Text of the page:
Especially in PD, preserving brain volume could potentially improve motor and cognitive symptoms and anxiety.
A few recent studies show how exercise can help maintain our brain volume and quality of life
THIS ONE states people who exercised the most also had the least amount of shrinkage and damage to the brain’s white matter
THIS ONE shows treadmill exercise are the most feasible for people with PD, and showed the greatest improvement in gait speed and quality of life.
THIS ONE demonstrates that combining strength exercises with treadmill training may have an even greater impact on walking speed and fitness. (also see it on Parkinson Disease Foundation‘s blog HERE!)

Finally, here is a great chart from the Parkinson society Canada to keep track of your daily exercise patternsHERE
a few more reasons to get out there! much love.

… one of my favourite places to get sweaty? Why, Moksha Yoga, of course!

Parkinson Wellness Recovery – Exercise 4 Brain Change!

Last week, I went to a talk by Becky Farley, PhD, MS, PT, sponsored by Parkinson Society BC. The topic was “EXERCISE AS MEDICINE” and she discussed some of the work she does at her Parkinson Wellness Recovery gym in Tuscon, Arizona.

About Dr. Becky Farley

Becky became involved in Parkinson’s disease during her post-doctoral work when she investigated the muscle activation deficits underlying bradykinesia in people with PD. She developed the LSVT® BIG exercise approach and standardized training to targets the PD symptoms of slow/small movements bradykinesia/hypokinesia.

About PWR!

The aim of Becky’s program is to use exercise as a physiological tool to optimize brain function (i.e. neuroplasticity) and health. Her program is based on: early intervention, continuous access and research-based exercise programs. PWR! also trains clinicians and fitness professional with techniques to focus on PD-specific exercise.

Her exercise tips:

  1. “start from a position of power!”. Your body needs to be ready, your brain needs to be focused and the task needs to feel important (or fun!) for change to occur. Make your exercise engaging!
  2. Use equipment (i.e. bungees, ropes, balance boards, harnesses) to get the experience of the full movement safely (especially in people with PD who have difficulty balancing etc.), then start to take some of those supports away as you progress and apply that experience to everyday movements!
  3. For people with PD, especially those with dyskinesias – seek exercises that gain core stability
  4. Sensory feedback – i.e. pacing, metronome, music – can help push you to exercise faster, harder and with more smooth movements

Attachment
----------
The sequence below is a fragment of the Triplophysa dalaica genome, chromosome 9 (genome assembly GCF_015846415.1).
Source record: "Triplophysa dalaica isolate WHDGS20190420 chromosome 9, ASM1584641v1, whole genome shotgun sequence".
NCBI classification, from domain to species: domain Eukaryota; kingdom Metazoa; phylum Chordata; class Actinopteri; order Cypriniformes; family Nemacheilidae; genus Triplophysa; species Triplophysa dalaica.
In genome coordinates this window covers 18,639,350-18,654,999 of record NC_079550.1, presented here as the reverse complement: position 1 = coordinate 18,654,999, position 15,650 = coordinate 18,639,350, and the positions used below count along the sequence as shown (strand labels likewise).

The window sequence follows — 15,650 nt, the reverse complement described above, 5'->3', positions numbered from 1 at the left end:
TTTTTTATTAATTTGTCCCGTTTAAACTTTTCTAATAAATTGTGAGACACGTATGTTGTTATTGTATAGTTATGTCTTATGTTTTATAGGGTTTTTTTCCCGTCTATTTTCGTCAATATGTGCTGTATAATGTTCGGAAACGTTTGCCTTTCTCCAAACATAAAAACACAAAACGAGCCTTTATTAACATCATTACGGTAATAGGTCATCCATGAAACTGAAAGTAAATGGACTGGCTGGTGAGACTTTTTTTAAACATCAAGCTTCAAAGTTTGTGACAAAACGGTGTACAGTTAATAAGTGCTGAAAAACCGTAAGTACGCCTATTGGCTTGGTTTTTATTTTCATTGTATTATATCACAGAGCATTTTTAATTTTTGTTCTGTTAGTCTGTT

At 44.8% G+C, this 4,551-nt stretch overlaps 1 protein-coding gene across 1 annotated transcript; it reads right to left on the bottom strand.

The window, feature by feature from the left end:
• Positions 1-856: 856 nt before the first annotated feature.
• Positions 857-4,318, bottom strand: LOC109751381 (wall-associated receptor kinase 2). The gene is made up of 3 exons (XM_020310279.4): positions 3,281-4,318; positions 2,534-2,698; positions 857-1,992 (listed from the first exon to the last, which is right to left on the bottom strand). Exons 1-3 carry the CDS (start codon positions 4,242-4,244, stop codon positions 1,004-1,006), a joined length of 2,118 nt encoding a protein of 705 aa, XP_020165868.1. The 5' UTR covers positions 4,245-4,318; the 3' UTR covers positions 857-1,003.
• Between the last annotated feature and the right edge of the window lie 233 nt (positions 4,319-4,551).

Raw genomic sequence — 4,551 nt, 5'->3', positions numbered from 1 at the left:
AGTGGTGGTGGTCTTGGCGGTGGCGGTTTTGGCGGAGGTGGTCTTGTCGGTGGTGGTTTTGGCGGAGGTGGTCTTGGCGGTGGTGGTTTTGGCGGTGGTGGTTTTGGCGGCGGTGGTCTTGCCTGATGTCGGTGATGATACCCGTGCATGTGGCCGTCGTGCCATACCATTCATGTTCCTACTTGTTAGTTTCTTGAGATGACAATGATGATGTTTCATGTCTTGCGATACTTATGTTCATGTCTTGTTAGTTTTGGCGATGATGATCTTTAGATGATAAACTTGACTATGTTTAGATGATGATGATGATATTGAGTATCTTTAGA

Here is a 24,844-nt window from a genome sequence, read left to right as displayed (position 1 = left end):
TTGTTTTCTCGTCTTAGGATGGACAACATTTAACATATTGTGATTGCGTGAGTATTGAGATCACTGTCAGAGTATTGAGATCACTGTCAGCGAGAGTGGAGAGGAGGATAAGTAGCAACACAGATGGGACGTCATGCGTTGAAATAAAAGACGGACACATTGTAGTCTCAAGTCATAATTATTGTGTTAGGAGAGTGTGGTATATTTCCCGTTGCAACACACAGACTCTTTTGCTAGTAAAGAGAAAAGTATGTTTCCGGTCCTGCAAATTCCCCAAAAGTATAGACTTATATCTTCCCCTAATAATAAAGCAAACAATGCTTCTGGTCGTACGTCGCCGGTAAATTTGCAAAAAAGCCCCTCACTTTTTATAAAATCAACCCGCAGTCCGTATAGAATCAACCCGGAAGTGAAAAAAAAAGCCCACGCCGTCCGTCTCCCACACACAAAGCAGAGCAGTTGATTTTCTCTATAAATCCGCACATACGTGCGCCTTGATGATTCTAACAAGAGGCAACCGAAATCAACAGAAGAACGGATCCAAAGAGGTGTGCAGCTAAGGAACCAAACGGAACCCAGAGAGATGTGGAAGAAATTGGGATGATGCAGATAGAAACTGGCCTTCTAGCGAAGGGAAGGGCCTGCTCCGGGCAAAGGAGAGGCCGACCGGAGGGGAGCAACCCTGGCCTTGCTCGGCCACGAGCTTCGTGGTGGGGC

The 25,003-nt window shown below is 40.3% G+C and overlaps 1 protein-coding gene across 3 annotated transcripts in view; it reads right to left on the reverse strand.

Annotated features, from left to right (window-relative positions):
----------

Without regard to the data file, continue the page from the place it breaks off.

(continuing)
5. Prime” your body by starting your exercise program with progressive aerobic training, then follow up with skill acquisition-type exercises.
  6. Focus not only on increasing muscle mass, but want to increase useable muscle and focus on functional movements in your exercises… not just “curls for the girls” but include things like:
  • lateral rotations, cross-body, sequential movements, extensions, quick position changes, side-to-side weight shifting)

How does exercise help brain function in Parkinson’s?

Becky also presented some of the latest research on the benefits of exercise on brain function.

Exercise can help increase brain volume, improving working memory and attention. Also, it increases blood vessels and leads to more neurotrophic (growth) factors (like “gatorade” for the brain!) and a more supportive environment for neurons. Exercise also increases the redundancy in brain synapses. Redundancy is good! If you have some synapses that aren’t working, you will have back ups to replace them!

Specifically in PD, research tells us that exercise increases survival rate, increases physical functional ability, and improves cognition! It can help “repair” the dopamine system in early/moderate stages of PD by increasing dopamine D2 receptors and helping your brain make better use of remaining dopamine.

some references of interest:

“How might physical activity benefit patients with Parkinson disease?” Speelman, Nature Reviews, 2011

“Effectiveness of intensive inpatient rehabilitation treatment on disease progression in parkinsonian patients” Giuseppe et al., Neurorehabil Neural Repair, 2012

“Does vigorous exercise have a neuroprotective effect in Parkinson disease?” Ahlskog Je, Neurology, 2011

It was a great talk, and I feel lucky to have been there and met with her. I’m also excited to hear her thoughts on how yoga can fit within this model…

Please check out her PWR website and see if there are any trained-clinician in your area! much love.